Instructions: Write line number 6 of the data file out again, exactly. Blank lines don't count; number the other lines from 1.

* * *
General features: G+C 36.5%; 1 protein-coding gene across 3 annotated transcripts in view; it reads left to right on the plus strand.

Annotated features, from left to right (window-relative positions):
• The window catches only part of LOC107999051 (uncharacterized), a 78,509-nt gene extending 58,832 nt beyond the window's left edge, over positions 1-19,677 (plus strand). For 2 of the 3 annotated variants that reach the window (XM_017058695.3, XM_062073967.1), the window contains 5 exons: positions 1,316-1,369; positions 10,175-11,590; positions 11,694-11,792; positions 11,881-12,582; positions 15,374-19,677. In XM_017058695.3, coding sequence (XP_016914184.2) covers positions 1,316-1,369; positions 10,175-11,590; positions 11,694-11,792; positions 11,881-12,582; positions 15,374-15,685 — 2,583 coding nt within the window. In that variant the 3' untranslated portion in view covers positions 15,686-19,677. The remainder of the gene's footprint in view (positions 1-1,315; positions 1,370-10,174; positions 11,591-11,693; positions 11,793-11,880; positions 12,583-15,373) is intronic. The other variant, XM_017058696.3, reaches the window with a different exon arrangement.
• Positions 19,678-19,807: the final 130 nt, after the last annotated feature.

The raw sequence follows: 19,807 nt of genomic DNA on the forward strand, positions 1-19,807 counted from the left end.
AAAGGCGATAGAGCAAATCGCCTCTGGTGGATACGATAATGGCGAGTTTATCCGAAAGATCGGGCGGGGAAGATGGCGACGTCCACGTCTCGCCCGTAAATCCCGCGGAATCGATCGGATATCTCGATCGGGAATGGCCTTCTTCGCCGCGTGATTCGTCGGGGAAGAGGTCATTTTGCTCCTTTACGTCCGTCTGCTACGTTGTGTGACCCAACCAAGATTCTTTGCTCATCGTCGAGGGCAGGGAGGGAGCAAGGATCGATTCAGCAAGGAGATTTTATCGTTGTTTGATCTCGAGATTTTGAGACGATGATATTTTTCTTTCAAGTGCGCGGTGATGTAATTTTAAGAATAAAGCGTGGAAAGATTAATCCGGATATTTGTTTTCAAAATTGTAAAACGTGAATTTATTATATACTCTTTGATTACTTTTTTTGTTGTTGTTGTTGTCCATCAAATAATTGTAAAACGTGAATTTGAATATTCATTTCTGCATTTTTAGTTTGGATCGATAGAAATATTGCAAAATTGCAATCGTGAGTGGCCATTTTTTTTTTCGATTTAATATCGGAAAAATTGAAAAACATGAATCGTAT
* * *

AAAGGCGATAGAGCAAATCGCCTCTGGTGGATACGATAATGGCGAGTTTATCCGAAAGATCGGGCGGGGAAGATGGCGACGTCCACGTCTCGCCCGTAAATCCCGCGGAATCGATCGGATATCTCGATCGGGAATGGCCTTCTTCGCCGCGTGATTCGTCGGGGAAGAGGTCATTTTGCTCCTTTACGTCCGTCTGCTACGTTGTGTGACCCAACCAAGATTCTTTGCTCATCGTCGAGGGCAGGGAGGGAGCAAGGATCGATTCAGCAAGGAGATTTTATCGTTGTTTGATCTCGAGATTTTGAGACGATGATATTTTTCTTTCAAGTGCGCGGTGATGTAATTTTAAGAATAAAGCGTGGAAAGATTAATCCGGATATTTGTTTTCAAAATTGTAAAACGTGAATTTATTATATACTCTTTGATTACTTTTTTTGTTGTTGTTGTTGTCCATCAAATAATTGTAAAACGTGAATTTGAATATTCATTTCTGCATTTTTAGTTTGGATCGATAGAAATATTGCAAAATTGCAATCGTGAGTGGCCATTTTTTTTTTCGATTTAATATCGGAAAAATTGAAAAACATGAATCGTAT